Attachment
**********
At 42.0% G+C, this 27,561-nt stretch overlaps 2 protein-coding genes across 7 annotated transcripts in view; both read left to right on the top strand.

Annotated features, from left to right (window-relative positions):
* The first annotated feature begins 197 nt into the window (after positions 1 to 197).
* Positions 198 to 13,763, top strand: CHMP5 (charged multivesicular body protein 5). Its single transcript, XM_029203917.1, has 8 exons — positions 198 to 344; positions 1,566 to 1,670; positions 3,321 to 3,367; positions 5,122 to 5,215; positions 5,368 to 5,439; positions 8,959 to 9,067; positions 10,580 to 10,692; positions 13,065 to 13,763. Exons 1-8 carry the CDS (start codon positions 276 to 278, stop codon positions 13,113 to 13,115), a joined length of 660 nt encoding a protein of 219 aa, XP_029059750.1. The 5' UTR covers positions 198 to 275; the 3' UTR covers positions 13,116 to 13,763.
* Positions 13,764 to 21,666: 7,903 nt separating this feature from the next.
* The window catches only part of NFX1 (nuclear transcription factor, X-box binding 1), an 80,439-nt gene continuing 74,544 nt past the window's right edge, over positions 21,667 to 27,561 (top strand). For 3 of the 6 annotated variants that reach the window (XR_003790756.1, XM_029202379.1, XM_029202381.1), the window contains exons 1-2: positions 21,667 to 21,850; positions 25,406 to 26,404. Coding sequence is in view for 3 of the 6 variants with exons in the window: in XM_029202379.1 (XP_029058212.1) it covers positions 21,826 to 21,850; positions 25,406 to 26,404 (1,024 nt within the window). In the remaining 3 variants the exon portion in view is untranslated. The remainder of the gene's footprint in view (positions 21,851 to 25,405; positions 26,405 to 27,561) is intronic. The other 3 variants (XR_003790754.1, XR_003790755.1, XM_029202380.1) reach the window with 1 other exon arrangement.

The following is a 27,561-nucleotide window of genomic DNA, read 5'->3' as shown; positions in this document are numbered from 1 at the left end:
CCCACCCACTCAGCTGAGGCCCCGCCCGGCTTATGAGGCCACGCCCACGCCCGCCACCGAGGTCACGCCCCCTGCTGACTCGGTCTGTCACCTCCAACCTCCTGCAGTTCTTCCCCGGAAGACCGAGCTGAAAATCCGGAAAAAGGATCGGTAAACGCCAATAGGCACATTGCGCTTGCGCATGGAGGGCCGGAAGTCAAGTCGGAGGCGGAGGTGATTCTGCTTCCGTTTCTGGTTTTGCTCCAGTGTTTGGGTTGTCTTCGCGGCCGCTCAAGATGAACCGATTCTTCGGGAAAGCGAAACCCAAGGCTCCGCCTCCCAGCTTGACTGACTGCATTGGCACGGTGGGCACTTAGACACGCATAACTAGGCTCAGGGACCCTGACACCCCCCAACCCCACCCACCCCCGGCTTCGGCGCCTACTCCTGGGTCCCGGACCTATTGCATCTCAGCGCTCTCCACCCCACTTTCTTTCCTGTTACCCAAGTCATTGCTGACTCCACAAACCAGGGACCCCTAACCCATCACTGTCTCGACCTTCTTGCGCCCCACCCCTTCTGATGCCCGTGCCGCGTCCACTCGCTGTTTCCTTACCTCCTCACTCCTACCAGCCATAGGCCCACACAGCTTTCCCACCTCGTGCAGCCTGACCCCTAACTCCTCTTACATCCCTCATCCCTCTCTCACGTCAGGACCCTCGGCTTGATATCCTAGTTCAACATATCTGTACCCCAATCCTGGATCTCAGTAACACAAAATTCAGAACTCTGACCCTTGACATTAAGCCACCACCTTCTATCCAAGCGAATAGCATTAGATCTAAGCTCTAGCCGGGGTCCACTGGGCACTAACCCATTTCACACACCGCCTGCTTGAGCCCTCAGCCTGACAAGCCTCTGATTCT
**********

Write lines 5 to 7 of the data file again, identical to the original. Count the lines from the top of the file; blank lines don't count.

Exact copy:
* Positions 13,764 to 21,666: 7,903 nt separating this feature from the next.
* The window catches only part of NFX1 (nuclear transcription factor, X-box binding 1), an 80,439-nt gene continuing 74,544 nt past the window's right edge, over positions 21,667 to 27,561 (top strand). For 3 of the 6 annotated variants that reach the window (XR_003790756.1, XM_029202379.1, XM_029202381.1), the window contains exons 1-2: positions 21,667 to 21,850; positions 25,406 to 26,404. Coding sequence is in view for 3 of the 6 variants with exons in the window: in XM_029202379.1 (XP_029058212.1) it covers positions 21,826 to 21,850; positions 25,406 to 26,404 (1,024 nt within the window). In the remaining 3 variants the exon portion in view is untranslated. The remainder of the gene's footprint in view (positions 21,851 to 25,405; positions 26,405 to 27,561) is intronic. The other 3 variants (XR_003790754.1, XR_003790755.1, XM_029202380.1) reach the window with 1 other exon arrangement.

The following is a 27,561-nucleotide window of genomic DNA, read 5'->3' as shown; positions in this document are numbered from 1 at the left end: